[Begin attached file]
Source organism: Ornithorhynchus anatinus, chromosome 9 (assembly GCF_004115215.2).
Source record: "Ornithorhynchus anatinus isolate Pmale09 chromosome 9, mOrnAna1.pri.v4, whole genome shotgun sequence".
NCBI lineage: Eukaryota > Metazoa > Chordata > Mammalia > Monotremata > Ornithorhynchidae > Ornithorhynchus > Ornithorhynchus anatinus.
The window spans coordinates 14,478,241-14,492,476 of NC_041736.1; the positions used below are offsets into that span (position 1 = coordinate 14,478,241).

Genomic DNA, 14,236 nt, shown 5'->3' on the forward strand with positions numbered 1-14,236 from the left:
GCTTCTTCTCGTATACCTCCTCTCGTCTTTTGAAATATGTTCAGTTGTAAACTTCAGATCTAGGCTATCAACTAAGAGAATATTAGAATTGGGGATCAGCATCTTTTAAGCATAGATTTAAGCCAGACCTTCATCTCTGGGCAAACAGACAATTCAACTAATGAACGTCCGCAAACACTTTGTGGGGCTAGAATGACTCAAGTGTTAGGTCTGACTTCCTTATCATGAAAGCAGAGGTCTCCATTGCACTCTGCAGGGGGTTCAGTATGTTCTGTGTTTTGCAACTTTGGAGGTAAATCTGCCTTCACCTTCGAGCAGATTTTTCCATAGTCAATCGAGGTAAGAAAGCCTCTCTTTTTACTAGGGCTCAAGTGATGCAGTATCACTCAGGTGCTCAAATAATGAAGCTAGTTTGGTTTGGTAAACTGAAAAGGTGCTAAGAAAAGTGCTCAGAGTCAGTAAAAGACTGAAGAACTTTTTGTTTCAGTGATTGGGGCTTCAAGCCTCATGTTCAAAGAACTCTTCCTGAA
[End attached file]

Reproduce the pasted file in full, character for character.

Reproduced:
Source organism: Ornithorhynchus anatinus, chromosome 9 (assembly GCF_004115215.2).
Source record: "Ornithorhynchus anatinus isolate Pmale09 chromosome 9, mOrnAna1.pri.v4, whole genome shotgun sequence".
NCBI lineage: Eukaryota > Metazoa > Chordata > Mammalia > Monotremata > Ornithorhynchidae > Ornithorhynchus > Ornithorhynchus anatinus.
The window spans coordinates 14,478,241-14,492,476 of NC_041736.1; the positions used below are offsets into that span (position 1 = coordinate 14,478,241).

Genomic DNA, 14,236 nt, shown 5'->3' on the forward strand with positions numbered 1-14,236 from the left:
GCTTCTTCTCGTATACCTCCTCTCGTCTTTTGAAATATGTTCAGTTGTAAACTTCAGATCTAGGCTATCAACTAAGAGAATATTAGAATTGGGGATCAGCATCTTTTAAGCATAGATTTAAGCCAGACCTTCATCTCTGGGCAAACAGACAATTCAACTAATGAACGTCCGCAAACACTTTGTGGGGCTAGAATGACTCAAGTGTTAGGTCTGACTTCCTTATCATGAAAGCAGAGGTCTCCATTGCACTCTGCAGGGGGTTCAGTATGTTCTGTGTTTTGCAACTTTGGAGGTAAATCTGCCTTCACCTTCGAGCAGATTTTTCCATAGTCAATCGAGGTAAGAAAGCCTCTCTTTTTACTAGGGCTCAAGTGATGCAGTATCACTCAGGTGCTCAAATAATGAAGCTAGTTTGGTTTGGTAAACTGAAAAGGTGCTAAGAAAAGTGCTCAGAGTCAGTAAAAGACTGAAGAACTTTTTGTTTCAGTGATTGGGGCTTCAAGCCTCATGTTCAAAGAACTCTTCCTGAA